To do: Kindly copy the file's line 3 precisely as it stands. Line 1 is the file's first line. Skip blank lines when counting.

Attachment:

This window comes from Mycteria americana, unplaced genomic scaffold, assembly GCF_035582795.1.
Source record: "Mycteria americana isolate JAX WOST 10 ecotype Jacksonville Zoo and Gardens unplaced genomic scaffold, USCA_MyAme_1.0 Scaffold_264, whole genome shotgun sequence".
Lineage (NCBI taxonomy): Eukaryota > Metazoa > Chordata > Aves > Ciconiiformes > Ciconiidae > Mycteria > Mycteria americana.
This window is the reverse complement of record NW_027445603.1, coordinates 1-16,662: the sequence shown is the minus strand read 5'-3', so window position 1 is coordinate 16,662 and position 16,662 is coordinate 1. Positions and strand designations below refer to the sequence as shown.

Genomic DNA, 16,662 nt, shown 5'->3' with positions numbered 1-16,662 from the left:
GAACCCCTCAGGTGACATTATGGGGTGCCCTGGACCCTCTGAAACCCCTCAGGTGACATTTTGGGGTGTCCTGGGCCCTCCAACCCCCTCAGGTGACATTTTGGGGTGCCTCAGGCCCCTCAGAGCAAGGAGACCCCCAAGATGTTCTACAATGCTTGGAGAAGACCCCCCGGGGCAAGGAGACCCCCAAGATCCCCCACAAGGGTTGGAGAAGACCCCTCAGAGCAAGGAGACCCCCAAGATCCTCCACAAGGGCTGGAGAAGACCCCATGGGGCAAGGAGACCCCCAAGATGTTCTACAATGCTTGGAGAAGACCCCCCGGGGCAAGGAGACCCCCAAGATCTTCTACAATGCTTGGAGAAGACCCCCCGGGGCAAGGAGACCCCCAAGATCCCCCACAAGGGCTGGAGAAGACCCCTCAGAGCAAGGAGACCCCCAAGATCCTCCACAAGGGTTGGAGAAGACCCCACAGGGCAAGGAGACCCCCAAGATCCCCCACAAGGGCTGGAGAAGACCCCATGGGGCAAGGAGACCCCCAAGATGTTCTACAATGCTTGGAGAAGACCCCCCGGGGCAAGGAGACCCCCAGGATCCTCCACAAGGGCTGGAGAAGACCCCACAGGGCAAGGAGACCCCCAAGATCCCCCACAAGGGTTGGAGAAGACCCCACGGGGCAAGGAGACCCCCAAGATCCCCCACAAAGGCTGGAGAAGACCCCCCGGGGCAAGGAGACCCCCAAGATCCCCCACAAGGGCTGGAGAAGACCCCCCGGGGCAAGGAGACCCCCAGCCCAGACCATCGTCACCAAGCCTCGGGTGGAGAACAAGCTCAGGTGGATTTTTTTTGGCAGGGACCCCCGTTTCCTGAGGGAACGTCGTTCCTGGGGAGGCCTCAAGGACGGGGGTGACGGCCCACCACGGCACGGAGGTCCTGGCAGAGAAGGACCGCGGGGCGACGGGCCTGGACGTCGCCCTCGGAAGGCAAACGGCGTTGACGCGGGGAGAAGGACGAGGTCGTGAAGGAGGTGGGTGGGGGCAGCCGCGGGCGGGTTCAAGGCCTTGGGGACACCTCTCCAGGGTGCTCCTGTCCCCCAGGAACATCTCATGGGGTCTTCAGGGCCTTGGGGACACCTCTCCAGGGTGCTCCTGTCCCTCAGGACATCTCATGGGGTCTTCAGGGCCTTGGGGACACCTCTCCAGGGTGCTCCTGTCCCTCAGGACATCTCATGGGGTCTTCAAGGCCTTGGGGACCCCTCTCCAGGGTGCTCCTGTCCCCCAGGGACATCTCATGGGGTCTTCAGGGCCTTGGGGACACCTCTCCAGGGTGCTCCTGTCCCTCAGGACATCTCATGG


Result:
Lineage (NCBI taxonomy): Eukaryota > Metazoa > Chordata > Aves > Ciconiiformes > Ciconiidae > Mycteria > Mycteria americana.